Disclosure – Non-Independent Marketing Communication
This is a non-independent marketing communication commissioned by JPMorgan Asia Growth & Income. The report has not been prepared in accordance with legal requirements designed to promote the independence of investment research and is not subject to any prohibition on the dealing ahead of the dissemination of investment research.
It is not unusual for China to sit apart from its global peers. Its handling of the COVID-19 pandemic and its aftermath was no exception.
After being the first country to find cases of the nascent virus in humans in early 2020, for almost three years the Chinese government pursued a near-zero COVID policy. Cities were locked down when cases emerged and strict rules were mandated around movement for its citizens, including those entering and leaving the country. Even after it began slowly rolling out a vaccine programme in 2021, the government did not lift many restrictions, putting it at odds with the majority of the world.
All that changed when widespread protests inspired an accelerated reopening in December 2022, which caught most watchers of China, its politics and its markets off-guard.
Investing in a volatile context
For investors in Asia, it also pointed to the challenges of investing in a region renowned (however unfairly) for a volatile macroeconomic context.
Chinese demand was naturally suppressed by the control measures of its government; yet, at the same time several factors pointed to significant pent up spending capacity, that was primed to be unleashed by the reopening. Average savings rose by 4% in the country between the first quarter of 2020 and the third quarter of 2022. An increased flow of trade in and out of the economy should also help ease domestic inflationary pressures from this sudden surge in consumption. These factors combined point to an investable opportunity.
However, these events also illustrate the risks of being driven by macroeconomics when making investment decisions. The Chinese government’s about-face caught most observers off-guard and the path of the reopening itself is still uncertain, although the risk of further lockdowns abates somewhat as time goes on.
Look beyond the macro
The team behind JPMorgan Asia Growth & Income (JAGI) apply a nuanced approach to the region, which goes some way to addressing this dilemma. While they are fundamentally stock pickers, they don’t ignore the macroeconomic context. Rather, they consider it as one of several factors in their assessment of individual stocks. Utilising JPMorgan’s significant resources, including a 30-strong analyst team based in the region, they are able to build a full picture of the environment in which their investee companies operate.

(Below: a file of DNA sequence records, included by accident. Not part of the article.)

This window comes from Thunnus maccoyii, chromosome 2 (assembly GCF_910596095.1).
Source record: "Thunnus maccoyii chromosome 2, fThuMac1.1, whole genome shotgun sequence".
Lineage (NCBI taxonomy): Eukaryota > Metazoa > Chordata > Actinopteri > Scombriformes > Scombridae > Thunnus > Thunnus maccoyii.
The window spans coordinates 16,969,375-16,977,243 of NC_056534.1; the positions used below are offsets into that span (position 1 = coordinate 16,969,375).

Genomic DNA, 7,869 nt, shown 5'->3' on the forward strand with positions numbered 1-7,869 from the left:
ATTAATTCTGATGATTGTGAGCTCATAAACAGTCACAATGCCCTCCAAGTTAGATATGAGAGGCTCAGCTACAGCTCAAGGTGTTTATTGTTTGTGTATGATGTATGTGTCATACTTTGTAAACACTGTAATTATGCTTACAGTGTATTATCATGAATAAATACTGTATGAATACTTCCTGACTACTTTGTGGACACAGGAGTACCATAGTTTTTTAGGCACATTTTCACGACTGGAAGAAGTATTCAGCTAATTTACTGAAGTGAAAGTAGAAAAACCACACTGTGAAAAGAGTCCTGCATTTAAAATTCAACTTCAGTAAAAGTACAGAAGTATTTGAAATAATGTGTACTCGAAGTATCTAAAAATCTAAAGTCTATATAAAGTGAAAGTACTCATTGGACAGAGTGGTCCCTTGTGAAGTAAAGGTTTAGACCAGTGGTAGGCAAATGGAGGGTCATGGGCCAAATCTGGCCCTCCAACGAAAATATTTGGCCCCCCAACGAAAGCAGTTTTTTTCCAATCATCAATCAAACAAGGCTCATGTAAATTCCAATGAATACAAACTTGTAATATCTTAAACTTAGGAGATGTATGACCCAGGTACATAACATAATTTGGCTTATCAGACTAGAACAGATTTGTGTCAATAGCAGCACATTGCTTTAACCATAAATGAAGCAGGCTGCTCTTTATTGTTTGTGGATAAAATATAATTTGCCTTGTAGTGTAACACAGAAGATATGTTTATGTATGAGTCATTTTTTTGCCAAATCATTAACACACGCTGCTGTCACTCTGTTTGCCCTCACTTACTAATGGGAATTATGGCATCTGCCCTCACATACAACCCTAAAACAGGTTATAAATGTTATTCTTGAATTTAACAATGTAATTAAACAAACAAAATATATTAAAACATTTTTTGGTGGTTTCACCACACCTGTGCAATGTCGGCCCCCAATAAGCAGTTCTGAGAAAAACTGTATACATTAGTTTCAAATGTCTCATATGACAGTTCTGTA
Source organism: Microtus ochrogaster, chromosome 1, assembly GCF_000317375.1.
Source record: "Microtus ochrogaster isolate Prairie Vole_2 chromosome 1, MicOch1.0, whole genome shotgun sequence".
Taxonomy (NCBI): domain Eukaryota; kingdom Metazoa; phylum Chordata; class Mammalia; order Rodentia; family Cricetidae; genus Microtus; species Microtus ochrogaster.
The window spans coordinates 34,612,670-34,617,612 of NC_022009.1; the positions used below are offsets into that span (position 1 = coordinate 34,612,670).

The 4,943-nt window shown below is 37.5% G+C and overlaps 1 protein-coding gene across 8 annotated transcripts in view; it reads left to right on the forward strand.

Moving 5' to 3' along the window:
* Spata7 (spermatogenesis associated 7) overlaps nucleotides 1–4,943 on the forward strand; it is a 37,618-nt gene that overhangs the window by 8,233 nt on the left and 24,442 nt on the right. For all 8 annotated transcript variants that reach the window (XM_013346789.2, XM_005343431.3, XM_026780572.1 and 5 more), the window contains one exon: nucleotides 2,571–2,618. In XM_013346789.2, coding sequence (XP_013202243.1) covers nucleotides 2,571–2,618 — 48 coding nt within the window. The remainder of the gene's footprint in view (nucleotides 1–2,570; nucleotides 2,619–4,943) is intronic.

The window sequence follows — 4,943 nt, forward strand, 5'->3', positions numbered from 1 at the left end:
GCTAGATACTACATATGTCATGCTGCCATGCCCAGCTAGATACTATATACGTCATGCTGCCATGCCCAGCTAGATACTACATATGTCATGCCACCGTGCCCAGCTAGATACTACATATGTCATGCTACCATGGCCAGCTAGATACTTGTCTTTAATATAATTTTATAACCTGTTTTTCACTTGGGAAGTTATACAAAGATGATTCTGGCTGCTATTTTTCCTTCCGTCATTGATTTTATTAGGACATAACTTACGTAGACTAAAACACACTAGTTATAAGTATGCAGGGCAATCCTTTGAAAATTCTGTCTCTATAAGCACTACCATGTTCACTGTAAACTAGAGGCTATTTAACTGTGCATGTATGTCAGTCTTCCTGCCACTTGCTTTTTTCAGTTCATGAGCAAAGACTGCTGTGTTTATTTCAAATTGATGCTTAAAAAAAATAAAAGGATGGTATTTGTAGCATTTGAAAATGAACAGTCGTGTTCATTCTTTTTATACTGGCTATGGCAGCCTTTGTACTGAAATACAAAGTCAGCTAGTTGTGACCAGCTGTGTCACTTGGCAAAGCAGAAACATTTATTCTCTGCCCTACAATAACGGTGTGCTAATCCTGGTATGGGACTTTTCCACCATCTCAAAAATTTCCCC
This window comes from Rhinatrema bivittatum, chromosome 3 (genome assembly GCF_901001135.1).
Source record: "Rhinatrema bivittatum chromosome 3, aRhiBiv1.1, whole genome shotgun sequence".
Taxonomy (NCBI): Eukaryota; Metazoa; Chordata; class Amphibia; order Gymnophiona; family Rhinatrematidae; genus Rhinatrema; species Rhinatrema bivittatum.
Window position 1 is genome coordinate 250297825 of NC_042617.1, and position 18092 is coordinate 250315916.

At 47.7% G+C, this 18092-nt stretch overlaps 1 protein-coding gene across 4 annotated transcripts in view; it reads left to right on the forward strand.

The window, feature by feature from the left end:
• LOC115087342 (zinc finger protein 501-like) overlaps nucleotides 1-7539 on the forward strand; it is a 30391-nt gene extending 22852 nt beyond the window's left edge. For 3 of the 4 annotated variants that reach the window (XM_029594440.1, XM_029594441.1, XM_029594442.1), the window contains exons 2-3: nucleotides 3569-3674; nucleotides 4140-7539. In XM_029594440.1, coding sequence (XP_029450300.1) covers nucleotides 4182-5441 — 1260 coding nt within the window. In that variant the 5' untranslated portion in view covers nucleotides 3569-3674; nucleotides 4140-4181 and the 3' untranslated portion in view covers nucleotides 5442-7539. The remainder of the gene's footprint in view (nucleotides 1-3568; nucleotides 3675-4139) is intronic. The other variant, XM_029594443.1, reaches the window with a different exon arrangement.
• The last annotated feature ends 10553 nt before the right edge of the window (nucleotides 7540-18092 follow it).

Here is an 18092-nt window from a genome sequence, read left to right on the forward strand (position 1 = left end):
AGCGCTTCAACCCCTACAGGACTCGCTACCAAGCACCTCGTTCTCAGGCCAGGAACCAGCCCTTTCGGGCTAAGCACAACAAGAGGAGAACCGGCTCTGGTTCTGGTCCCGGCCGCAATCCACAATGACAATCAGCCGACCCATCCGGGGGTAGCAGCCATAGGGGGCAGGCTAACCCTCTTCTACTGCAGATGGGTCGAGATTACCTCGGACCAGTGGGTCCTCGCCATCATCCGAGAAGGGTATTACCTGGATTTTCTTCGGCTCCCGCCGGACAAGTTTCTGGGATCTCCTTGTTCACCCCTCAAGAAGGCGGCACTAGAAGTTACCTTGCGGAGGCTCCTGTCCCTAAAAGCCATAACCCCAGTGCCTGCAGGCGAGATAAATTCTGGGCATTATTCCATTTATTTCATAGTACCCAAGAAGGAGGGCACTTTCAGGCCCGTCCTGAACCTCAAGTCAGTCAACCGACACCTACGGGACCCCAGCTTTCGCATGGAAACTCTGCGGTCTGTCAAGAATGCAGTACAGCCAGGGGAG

Prior to the reopening of China’s economy (and, indeed, following), JAGI had a neutral outlook on China in the medium term, reflecting both the opportunities and risks inherent in its unpredictable politics. This allowed them to maintain exposure to the kinds of quality businesses, sitting on cheap valuations that they favour, without being overly exposed to China’s long lockdown or those sectors where macro risk remains high.
An example of one such holding is Yum China, a fast-food restaurant company, which was an immediate beneficiary as lunar new year holidays saw people returning to dine-out. Haier Smart Home, a home appliances company, is seen as a longer-term beneficiary as consumers eventually start making big-ticket purchases that they had been putting off for the last few years.
Another investee company with particular consumer exposure is Shenzhou International Group. The group is a vertically-integrated clothing supplier, meaning it manufactures and distributes its products to customers including Nike and Uniqlo.
The company is a long-term holding for JAGI, due in part to its market-leading position within its knitwear specialism, which has driven the investment case. Chinese manufacturing volumes fell significantly during the ongoing COVID lockdown, partly due to the border closure, which impacted supply chains both in to and out of its factories. With borders now reopen, these look set to recover, and Shenzhen International’s domestic operations should benefit from a post-reopening surge in consumption.
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